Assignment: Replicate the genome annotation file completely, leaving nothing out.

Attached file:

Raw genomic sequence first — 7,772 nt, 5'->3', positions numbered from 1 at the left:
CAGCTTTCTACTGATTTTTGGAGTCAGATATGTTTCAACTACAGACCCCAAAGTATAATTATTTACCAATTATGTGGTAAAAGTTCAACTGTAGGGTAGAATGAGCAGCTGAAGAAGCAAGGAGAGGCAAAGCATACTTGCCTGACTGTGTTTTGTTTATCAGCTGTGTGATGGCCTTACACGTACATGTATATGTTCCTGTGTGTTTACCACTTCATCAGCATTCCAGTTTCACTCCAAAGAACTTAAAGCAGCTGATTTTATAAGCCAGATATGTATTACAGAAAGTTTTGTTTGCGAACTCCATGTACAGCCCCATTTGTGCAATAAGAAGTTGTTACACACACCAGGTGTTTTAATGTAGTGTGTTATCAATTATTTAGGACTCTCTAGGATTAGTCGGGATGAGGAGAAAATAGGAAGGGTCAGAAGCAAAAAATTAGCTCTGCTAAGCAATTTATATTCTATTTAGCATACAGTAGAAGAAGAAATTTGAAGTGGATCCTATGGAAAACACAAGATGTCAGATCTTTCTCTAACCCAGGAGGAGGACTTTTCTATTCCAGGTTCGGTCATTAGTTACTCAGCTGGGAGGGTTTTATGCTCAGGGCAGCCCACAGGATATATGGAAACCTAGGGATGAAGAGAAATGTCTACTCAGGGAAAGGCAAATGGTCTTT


Raw genomic sequence first — 7,772 nt, 5'->3', positions numbered from 1 at the left:
CAGCTTTCTACTGATTTTTGGAGTCAGATATGTTTCAACTACAGACCCCAAAGTATAATTATTTACCAATTATGTGGTAAAAGTTCAACTGTAGGGTAGAATGAGCAGCTGAAGAAGCAAGGAGAGGCAAAGCATACTTGCCTGACTGTGTTTTGTTTATCAGCTGTGTGATGGCCTTACACGTACATGTATATGTTCCTGTGTGTTTACCACTTCATCAGCATTCCAGTTTCACTCCAAAGAACTTAAAGCAGCTGATTTTATAAGCCAGATATGTATTACAGAAAGTTTTGTTTGCGAACTCCATGTACAGCCCCATTTGTGCAATAAGAAGTTGTTACACACACCAGGTGTTTTAATGTAGTGTGTTATCAATTATTTAGGACTCTCTAGGATTAGTCGGGATGAGGAGAAAATAGGAAGGGTCAGAAGCAAAAAATTAGCTCTGCTAAGCAATTTATATTCTATTTAGCATACAGTAGAAGAAGAAATTTGAAGTGGATCCTATGGAAAACACAAGATGTCAGATCTTTCTCTAACCCAGGAGGAGGACTTTTCTATTCCAGGTTCGGTCATTAGTTACTCAGCTGGGAGGGTTTTATGCTCAGGGCAGCCCACAGGATATATGGAAACCTAGGGATGAAGAGAAATGTCTACTCAGGGAAAGGCAAATGGTCTTT